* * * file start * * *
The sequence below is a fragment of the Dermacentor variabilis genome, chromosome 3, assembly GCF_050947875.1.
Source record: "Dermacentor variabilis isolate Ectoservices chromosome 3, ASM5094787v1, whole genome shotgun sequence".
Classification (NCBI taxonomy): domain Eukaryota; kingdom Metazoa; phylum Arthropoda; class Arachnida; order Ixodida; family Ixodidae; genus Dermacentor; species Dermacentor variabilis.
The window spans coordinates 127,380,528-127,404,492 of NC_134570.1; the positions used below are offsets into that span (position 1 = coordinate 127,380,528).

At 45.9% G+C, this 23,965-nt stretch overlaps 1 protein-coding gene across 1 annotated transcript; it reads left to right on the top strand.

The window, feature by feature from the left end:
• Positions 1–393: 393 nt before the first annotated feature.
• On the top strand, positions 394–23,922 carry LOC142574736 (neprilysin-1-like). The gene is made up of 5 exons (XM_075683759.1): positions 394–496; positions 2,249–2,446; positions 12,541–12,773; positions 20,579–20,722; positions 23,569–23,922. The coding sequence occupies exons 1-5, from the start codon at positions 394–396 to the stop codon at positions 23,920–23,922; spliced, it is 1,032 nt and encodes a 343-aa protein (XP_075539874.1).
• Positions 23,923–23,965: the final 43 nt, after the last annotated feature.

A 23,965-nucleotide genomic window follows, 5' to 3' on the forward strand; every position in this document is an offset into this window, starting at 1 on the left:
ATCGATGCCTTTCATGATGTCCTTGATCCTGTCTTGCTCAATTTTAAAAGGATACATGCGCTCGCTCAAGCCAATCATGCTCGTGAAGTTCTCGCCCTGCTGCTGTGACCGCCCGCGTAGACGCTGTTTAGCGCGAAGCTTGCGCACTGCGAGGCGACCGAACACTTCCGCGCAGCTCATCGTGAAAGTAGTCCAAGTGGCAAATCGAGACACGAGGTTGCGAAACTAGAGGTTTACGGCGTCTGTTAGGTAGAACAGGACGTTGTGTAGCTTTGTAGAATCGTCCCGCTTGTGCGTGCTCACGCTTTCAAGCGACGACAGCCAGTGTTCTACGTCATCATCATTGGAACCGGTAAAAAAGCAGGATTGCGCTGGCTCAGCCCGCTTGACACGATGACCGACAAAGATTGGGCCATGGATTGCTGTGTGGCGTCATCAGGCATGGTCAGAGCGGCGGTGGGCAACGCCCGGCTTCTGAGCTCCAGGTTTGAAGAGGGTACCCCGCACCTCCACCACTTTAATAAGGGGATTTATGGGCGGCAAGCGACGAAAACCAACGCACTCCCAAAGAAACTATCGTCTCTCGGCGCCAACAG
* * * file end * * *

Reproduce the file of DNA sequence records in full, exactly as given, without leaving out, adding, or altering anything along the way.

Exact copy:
The sequence below is a fragment of the Dermacentor variabilis genome, chromosome 3, assembly GCF_050947875.1.
Source record: "Dermacentor variabilis isolate Ectoservices chromosome 3, ASM5094787v1, whole genome shotgun sequence".
Classification (NCBI taxonomy): domain Eukaryota; kingdom Metazoa; phylum Arthropoda; class Arachnida; order Ixodida; family Ixodidae; genus Dermacentor; species Dermacentor variabilis.
The window spans coordinates 127,380,528-127,404,492 of NC_134570.1; the positions used below are offsets into that span (position 1 = coordinate 127,380,528).

At 45.9% G+C, this 23,965-nt stretch overlaps 1 protein-coding gene across 1 annotated transcript; it reads left to right on the top strand.

The window, feature by feature from the left end:
• Positions 1–393: 393 nt before the first annotated feature.
• On the top strand, positions 394–23,922 carry LOC142574736 (neprilysin-1-like). The gene is made up of 5 exons (XM_075683759.1): positions 394–496; positions 2,249–2,446; positions 12,541–12,773; positions 20,579–20,722; positions 23,569–23,922. The coding sequence occupies exons 1-5, from the start codon at positions 394–396 to the stop codon at positions 23,920–23,922; spliced, it is 1,032 nt and encodes a 343-aa protein (XP_075539874.1).
• Positions 23,923–23,965: the final 43 nt, after the last annotated feature.

A 23,965-nucleotide genomic window follows, 5' to 3' on the forward strand; every position in this document is an offset into this window, starting at 1 on the left:
ATCGATGCCTTTCATGATGTCCTTGATCCTGTCTTGCTCAATTTTAAAAGGATACATGCGCTCGCTCAAGCCAATCATGCTCGTGAAGTTCTCGCCCTGCTGCTGTGACCGCCCGCGTAGACGCTGTTTAGCGCGAAGCTTGCGCACTGCGAGGCGACCGAACACTTCCGCGCAGCTCATCGTGAAAGTAGTCCAAGTGGCAAATCGAGACACGAGGTTGCGAAACTAGAGGTTTACGGCGTCTGTTAGGTAGAACAGGACGTTGTGTAGCTTTGTAGAATCGTCCCGCTTGTGCGTGCTCACGCTTTCAAGCGACGACAGCCAGTGTTCTACGTCATCATCATTGGAACCGGTAAAAAAGCAGGATTGCGCTGGCTCAGCCCGCTTGACACGATGACCGACAAAGATTGGGCCATGGATTGCTGTGTGGCGTCATCAGGCATGGTCAGAGCGGCGGTGGGCAACGCCCGGCTTCTGAGCTCCAGGTTTGAAGAGGGTACCCCGCACCTCCACCACTTTAATAAGGGGATTTATGGGCGGCAAGCGACGAAAACCAACGCACTCCCAAAGAAACTATCGTCTCTCGGCGCCAACAG